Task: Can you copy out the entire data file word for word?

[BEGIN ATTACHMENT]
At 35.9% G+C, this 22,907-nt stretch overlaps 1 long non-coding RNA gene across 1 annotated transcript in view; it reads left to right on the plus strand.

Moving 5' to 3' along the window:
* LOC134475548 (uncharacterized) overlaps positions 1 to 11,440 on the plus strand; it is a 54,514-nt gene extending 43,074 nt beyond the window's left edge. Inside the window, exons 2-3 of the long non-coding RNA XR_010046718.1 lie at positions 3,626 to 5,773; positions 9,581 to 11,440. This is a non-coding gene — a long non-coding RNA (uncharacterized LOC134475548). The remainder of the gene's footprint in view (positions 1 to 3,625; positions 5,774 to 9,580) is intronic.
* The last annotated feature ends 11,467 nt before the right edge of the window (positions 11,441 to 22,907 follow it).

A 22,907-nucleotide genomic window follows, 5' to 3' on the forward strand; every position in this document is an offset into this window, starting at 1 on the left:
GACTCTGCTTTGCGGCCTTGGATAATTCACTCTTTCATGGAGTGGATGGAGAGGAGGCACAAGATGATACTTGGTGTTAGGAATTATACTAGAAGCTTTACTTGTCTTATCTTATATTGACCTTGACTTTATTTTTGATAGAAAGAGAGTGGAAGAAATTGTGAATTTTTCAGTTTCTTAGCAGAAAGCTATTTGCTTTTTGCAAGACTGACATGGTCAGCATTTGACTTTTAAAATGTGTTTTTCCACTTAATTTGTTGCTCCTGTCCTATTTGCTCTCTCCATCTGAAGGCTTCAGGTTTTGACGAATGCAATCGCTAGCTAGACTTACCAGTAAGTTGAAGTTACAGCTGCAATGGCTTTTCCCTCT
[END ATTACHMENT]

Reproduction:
At 35.9% G+C, this 22,907-nt stretch overlaps 1 long non-coding RNA gene across 1 annotated transcript in view; it reads left to right on the plus strand.

Moving 5' to 3' along the window:
* LOC134475548 (uncharacterized) overlaps positions 1 to 11,440 on the plus strand; it is a 54,514-nt gene extending 43,074 nt beyond the window's left edge. Inside the window, exons 2-3 of the long non-coding RNA XR_010046718.1 lie at positions 3,626 to 5,773; positions 9,581 to 11,440. This is a non-coding gene — a long non-coding RNA (uncharacterized LOC134475548). The remainder of the gene's footprint in view (positions 1 to 3,625; positions 5,774 to 9,580) is intronic.
* The last annotated feature ends 11,467 nt before the right edge of the window (positions 11,441 to 22,907 follow it).

A 22,907-nucleotide genomic window follows, 5' to 3' on the forward strand; every position in this document is an offset into this window, starting at 1 on the left:
GACTCTGCTTTGCGGCCTTGGATAATTCACTCTTTCATGGAGTGGATGGAGAGGAGGCACAAGATGATACTTGGTGTTAGGAATTATACTAGAAGCTTTACTTGTCTTATCTTATATTGACCTTGACTTTATTTTTGATAGAAAGAGAGTGGAAGAAATTGTGAATTTTTCAGTTTCTTAGCAGAAAGCTATTTGCTTTTTGCAAGACTGACATGGTCAGCATTTGACTTTTAAAATGTGTTTTTCCACTTAATTTGTTGCTCCTGTCCTATTTGCTCTCTCCATCTGAAGGCTTCAGGTTTTGACGAATGCAATCGCTAGCTAGACTTACCAGTAAGTTGAAGTTACAGCTGCAATGGCTTTTCCCTCT